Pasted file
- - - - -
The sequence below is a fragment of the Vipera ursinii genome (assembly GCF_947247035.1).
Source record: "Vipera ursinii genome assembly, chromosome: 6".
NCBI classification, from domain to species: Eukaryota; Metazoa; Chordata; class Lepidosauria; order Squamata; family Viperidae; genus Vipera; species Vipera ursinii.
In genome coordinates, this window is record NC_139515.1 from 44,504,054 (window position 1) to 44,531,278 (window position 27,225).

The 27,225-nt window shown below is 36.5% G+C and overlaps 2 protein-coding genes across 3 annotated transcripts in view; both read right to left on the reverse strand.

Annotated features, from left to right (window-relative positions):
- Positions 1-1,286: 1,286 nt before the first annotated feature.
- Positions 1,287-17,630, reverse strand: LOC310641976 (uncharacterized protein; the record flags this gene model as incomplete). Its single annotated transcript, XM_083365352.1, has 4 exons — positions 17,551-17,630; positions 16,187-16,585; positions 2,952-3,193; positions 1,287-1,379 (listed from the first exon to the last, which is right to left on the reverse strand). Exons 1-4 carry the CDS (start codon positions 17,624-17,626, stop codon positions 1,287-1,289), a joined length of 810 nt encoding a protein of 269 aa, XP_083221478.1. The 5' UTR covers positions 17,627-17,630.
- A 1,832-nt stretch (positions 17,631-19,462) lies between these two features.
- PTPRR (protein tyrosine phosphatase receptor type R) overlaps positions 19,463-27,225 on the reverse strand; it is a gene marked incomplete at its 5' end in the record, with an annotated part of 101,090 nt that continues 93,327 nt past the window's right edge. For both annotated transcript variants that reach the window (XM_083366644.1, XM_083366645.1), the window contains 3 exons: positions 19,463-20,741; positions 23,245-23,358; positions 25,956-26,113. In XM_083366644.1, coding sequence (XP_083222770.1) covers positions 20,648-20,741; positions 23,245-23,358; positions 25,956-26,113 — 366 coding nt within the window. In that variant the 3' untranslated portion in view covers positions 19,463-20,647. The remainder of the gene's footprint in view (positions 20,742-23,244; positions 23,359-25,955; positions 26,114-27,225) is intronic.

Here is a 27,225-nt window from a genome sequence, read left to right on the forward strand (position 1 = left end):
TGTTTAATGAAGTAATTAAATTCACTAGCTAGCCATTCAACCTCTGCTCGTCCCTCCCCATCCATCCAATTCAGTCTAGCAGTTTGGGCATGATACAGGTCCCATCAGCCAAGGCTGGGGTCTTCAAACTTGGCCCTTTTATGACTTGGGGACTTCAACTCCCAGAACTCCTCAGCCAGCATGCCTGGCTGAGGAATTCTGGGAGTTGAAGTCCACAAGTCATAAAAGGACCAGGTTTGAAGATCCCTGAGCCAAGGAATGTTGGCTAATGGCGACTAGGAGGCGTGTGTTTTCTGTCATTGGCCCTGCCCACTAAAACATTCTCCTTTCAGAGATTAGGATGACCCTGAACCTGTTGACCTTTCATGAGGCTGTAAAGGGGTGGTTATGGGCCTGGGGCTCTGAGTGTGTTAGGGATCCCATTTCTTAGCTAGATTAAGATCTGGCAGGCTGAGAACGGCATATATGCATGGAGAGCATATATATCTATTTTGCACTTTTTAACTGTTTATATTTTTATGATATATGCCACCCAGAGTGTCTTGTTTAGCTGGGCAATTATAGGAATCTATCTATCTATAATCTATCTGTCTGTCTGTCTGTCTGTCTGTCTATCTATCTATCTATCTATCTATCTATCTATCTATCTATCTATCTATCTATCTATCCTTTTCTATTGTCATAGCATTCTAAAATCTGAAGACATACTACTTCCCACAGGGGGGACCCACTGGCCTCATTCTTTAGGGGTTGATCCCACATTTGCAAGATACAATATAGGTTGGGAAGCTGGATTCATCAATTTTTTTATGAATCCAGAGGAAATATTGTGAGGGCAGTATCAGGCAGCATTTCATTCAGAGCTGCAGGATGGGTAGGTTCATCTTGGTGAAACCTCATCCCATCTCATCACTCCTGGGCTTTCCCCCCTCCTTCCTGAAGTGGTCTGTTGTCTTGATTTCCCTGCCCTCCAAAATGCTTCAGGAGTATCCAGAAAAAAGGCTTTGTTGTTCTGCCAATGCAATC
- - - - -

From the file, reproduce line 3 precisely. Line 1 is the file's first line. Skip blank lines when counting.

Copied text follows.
NCBI classification, from domain to species: Eukaryota; Metazoa; Chordata; class Lepidosauria; order Squamata; family Viperidae; genus Vipera; species Vipera ursinii.